Celine Chevreux - 03-avr.-2014 11:53:00

The robotics exhibition, held in March in Lyon, was one of the most awaited times for Innorobo. For the first time, the French company Aldebaran Robotics showed Romeo, this 1,40 meter humanoid described as " a true companion and personal assistant " for the elderly. The android is able to walk, to see in three dimensions and to talk. With its 40 kg, the carbon fiber and rubber robot will soon be able to open doors and to place objects on a table. Developed since 2009, the project is structured around “Cap Robotique”, an organisation of 21 companies within the “Cap Digital” cluster. Over the last five years, Romeo has seen its capabilities and features increased. Scientists have worked on its ability to recognise objects, but Romeo still takes time to identify them. In nursing homes in 2017-2019 Romeo can have short conversations from information collected on Linkedin, Google Contact and Google Calendar applications. Then, the robot can use the biography, relationships and agenda of his interlocutors to carry out discussions. Work has also been done on Romeo’s emotional interaction; the robot should be able to tell which behaviour to adopt depending on the situation. At the moment, only four European laboratories have acquired the first prototypes. The project should end in the coming months. The company Aldebaran Robotics will have its humanoid tested under real conditions in 2016 before introducing it in retirement homes around 2017 to 2019.   Designed to secure patients The final goal is for Romeo to assist the elderly. Ultimately, it will be able to write down the appointments of his interlocutor, remind him to buy milk before going shopping or help him to eat. Romeo will be able as well to read his interlocutor’s prescription and may remind him the medication dosage. And if the robot is worried about the condition of his patient, he will be able to contact the hotline center that will take control of the humanoid to assess the situation. Source : Le Figaro, 18/03/2014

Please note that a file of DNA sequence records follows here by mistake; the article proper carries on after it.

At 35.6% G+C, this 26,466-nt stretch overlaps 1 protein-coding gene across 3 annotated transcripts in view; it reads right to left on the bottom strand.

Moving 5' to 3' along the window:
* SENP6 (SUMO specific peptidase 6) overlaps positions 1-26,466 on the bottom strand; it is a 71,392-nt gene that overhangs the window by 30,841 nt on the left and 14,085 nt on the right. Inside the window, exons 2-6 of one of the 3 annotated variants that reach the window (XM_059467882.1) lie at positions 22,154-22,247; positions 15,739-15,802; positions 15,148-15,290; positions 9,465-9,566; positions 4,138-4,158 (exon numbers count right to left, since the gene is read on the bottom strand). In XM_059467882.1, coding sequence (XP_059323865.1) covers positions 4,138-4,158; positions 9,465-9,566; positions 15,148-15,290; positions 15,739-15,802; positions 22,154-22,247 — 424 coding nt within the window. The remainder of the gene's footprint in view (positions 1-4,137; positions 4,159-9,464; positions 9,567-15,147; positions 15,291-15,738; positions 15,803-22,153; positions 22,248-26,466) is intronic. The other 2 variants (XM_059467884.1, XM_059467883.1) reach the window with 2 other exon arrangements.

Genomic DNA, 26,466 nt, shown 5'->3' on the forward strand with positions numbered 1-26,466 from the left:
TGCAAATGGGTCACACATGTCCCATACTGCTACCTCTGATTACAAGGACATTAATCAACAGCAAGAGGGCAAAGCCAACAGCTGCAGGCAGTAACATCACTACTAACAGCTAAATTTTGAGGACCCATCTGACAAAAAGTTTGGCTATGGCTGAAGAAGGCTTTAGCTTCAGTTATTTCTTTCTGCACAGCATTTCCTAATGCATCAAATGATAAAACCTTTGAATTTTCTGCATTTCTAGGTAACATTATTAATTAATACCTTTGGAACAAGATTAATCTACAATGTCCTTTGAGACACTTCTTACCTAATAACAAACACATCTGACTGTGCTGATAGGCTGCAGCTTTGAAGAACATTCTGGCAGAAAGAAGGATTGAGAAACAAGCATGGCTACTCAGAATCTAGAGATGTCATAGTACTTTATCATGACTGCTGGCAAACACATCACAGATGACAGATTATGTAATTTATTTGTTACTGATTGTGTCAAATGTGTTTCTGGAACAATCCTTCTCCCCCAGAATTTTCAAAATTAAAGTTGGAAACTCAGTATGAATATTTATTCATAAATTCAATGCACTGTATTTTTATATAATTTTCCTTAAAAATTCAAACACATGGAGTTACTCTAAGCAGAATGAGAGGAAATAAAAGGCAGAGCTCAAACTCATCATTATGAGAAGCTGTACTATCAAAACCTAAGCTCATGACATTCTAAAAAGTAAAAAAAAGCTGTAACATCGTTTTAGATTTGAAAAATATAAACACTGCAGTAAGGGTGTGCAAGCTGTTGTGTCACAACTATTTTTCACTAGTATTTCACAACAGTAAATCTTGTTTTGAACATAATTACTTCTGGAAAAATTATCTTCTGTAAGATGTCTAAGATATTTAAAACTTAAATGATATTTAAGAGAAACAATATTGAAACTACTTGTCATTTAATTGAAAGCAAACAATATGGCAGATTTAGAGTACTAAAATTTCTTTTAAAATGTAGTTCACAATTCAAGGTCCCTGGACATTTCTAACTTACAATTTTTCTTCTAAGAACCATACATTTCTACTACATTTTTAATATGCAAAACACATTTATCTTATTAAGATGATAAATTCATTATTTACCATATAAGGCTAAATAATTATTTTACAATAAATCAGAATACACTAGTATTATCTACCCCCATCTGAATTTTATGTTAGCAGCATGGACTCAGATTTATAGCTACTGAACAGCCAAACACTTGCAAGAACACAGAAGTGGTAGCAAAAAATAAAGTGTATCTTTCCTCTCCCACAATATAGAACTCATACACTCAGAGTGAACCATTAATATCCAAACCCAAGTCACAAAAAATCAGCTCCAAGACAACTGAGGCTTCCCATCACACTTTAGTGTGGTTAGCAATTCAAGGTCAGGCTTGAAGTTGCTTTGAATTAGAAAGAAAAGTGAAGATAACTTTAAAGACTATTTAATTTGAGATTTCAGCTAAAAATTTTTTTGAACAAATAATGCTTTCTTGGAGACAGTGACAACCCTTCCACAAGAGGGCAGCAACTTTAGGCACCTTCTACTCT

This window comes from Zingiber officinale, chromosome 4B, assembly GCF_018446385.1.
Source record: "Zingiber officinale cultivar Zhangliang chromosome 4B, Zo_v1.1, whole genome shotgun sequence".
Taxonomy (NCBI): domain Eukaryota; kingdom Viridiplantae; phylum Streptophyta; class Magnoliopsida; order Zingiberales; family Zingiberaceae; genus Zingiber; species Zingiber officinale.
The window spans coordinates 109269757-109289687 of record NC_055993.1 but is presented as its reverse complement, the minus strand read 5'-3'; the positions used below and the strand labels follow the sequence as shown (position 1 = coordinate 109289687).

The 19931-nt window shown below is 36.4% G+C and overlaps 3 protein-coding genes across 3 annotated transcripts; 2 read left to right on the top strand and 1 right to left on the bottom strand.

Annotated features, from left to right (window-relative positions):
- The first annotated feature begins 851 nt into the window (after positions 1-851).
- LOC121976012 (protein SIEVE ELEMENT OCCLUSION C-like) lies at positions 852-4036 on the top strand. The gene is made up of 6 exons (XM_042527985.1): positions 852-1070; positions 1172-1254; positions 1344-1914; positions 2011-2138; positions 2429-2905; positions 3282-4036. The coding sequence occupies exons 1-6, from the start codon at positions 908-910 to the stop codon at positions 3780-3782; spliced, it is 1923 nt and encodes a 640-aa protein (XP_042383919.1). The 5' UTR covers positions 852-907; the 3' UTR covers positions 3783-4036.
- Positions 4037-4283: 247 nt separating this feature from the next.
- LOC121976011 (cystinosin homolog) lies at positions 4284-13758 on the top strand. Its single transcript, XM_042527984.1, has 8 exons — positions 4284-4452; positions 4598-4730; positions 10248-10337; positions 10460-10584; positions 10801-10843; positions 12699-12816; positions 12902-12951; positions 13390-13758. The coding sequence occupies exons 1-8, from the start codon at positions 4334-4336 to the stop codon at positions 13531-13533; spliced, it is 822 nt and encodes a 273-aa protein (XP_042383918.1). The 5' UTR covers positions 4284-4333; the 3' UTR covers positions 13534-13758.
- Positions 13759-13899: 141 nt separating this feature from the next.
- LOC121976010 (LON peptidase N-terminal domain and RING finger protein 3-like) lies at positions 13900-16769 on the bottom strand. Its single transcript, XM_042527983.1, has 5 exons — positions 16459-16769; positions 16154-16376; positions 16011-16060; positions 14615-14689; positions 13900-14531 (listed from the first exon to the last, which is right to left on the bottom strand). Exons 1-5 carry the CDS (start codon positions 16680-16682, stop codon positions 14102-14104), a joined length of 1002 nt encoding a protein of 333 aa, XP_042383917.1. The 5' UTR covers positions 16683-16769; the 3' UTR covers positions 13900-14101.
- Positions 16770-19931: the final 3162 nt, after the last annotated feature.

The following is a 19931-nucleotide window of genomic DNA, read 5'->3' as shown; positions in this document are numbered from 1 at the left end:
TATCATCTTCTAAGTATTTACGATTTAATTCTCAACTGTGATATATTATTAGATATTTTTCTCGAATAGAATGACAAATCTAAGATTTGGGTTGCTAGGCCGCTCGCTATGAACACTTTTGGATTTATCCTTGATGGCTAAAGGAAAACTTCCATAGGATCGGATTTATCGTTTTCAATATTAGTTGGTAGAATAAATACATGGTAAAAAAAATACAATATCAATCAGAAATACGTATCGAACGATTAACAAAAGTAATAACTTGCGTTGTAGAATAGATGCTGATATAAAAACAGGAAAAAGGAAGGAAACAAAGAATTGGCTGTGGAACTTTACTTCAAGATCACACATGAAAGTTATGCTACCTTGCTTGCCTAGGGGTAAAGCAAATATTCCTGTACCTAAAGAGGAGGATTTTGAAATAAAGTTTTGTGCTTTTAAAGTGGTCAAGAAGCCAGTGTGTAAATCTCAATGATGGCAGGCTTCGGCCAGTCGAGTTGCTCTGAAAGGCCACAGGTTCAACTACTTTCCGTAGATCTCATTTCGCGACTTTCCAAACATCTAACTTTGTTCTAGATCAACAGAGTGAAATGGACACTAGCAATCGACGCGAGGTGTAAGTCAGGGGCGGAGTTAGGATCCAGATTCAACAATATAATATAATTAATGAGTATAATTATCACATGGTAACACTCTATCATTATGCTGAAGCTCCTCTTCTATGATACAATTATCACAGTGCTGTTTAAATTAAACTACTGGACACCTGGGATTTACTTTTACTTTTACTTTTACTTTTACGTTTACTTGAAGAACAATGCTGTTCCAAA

3G and 4G network soon in French aircrafts?

Celine Chevreux - 03-avr.-2014 11:25:19